Authored by: Abhieraja Shahi
“When the Panchayat Raj is established, public opinion will do what violence can never do.”
In November 1938, the ruler of the small princely state of Aundh abdicated and declared that its affairs shall, henceforth, be managed by the people of Aundh themselves. In what was an unprecedented step, a ‘Swaraj Constitution’ was drafted for the people of Aundh with the help of Mahatma Gandhi and Maurice Frydman, a Polish Engineer, and Gandhian. The Aundh Experiment served as a base experiment and example of ’Swaraj’, as envisaged by Gandhi, and was one of the earliest tests of local self-government in the princely states of India. While it is hard to gauge the extent of progress achieved in the decade that followed, the arrangement persisted till India gained independence, and Aundh merged with rest of India. The Aundh Experiment was successful in demonstrating that ‘Panchayati Raj’ was a realisable dream.
The evolution of Panchayati Raj can be traced back to Lord Ripon’s resolution of 1882, often referred to as the Magna Carta of local self-government in India. The resolution provisioned the establishment of local or district boards. These boards enjoyed considerable autonomy within their respective domains of governance, and were provided with various financial endowments and grants. They, however, continued to remain under the indirect control of the government. Lord Ripon’s resolution mainly aimed to achieve greater uniformity in administration, and intended for local bodies to serve as an instrument for “political and popular education” of the masses. The Montagu-Chelmsford Reforms of 1919 assigned local self-government to the provincial legislatures as a “transferred subject” . This arrangement was retained after independence, and the legislative powers pertaining to the management of local bodies continue to vest with the state legislatures.
India was quick to realise the importance of grassroots democracy as it set up its government post-independence. The Constitution of India, under Article 40, provisioned that “the state shall take steps to organise village panchayats and endow them with such powers and authority as may be necessary for them to function as units of self-government.” In 1957, the Government of India appointed the Balwant Rai Mehta Committee to examine the workings of the National Extension Service and Community Development Program. The Committee recommended a scheme for “democratic decentralisation”, as well as a three-tier system with directly elected members at the village level. The recommendations of the Committee were accepted by the National Development Council. Rajasthan became the first state to adopt the system.
While many states implemented Panchayati Raj in some form, there was a lack of uniformity among the models adopted by different states. The formalisation of the system of Panchayati Raj in India culminated in the 73rd and 74th Constitutional Amendment Acts of 1992. The Act added a new Part IX, titled “The Panchayats”, to the Constitution. The Eleventh Schedule was appended to enumerate the subjects that may be delegated to panchayats by the respective states.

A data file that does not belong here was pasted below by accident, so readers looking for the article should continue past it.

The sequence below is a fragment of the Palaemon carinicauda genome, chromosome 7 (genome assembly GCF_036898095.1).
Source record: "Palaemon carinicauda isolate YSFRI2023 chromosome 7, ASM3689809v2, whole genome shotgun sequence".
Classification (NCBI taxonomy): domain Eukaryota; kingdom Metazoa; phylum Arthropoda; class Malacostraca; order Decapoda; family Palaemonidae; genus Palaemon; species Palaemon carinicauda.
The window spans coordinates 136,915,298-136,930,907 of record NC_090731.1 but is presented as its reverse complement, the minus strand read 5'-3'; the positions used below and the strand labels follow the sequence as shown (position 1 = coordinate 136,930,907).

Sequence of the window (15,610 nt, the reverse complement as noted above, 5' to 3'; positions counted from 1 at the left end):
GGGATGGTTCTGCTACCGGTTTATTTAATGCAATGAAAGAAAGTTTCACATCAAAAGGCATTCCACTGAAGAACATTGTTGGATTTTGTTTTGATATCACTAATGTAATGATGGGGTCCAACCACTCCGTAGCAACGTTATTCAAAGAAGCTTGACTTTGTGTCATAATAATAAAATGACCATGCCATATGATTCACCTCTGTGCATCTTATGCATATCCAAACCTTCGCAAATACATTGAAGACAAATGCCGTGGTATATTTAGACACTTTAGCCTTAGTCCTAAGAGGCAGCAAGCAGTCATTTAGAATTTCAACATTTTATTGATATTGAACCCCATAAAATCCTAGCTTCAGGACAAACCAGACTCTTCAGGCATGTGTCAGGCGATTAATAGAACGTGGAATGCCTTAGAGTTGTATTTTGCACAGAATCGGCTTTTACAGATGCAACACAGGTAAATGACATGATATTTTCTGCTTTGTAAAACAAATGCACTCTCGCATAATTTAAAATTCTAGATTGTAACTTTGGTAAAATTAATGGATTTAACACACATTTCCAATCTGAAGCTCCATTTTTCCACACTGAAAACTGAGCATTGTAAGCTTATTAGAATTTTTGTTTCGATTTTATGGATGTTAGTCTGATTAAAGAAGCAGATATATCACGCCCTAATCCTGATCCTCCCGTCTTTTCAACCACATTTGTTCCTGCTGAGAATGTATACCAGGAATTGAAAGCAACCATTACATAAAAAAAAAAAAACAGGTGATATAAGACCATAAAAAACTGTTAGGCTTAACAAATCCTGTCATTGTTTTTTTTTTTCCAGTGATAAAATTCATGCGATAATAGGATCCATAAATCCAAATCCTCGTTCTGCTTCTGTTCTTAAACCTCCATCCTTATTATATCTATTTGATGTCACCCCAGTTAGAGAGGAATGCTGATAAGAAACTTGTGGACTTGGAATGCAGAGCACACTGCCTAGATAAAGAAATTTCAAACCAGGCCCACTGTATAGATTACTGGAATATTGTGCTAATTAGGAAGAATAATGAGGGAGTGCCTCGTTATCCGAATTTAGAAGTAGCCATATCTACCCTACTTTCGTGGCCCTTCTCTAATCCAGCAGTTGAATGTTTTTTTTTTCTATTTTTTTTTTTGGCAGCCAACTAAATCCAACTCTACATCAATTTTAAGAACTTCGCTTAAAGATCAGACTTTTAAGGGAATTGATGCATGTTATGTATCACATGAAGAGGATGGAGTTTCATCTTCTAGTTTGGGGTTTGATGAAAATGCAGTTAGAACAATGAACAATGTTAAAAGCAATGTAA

Panchayats are small units of self-government constituted at the village, block and district level. The composition and powers of the panchayats are determined by the respective state legislatures by law. The Constitution stipulates direct elections of members of a panchayat at all levels. The elections to the panchayats are required to be conducted by the respective state election commissions every five years. Part IX also provides for reservation at all levels for SCs and STs, in proportion to their population, while a minimum of 1/3rd of the total seats in any panchayat are to be reserved for women.
The state legislature may also endow the panchayats with certain powers of taxation, so as to allow them to function independently; these may be supplemented by various grants. Article 243i mandates that the states constitute a State Finance Commission every five years to examine the devolution of financial powers and the distribution of grants to panchayats and propose measures to augment their financial position.
It is important to note that the 73rd Amendment Act does not stipulate a one-size-fits-all model of Panchayati Raj. It offers the states flexibility to fine-tune their system of local government to a certain extent. Moreover, some regions have been excluded from the ambit of the Act, owing to their unique demographics and a significant tribal population. These include the 5th and 6th Schedule Areas, the states of Nagaland, Meghalaya, Mizoram, hill areas of Manipur, and the district of Darjeeling in West Bengal. The Panchayats (Extension to Scheduled Areas) Act, 1996, was enacted to extend Part IX to the Fifth Schedule Areas with minor exceptions and modifications.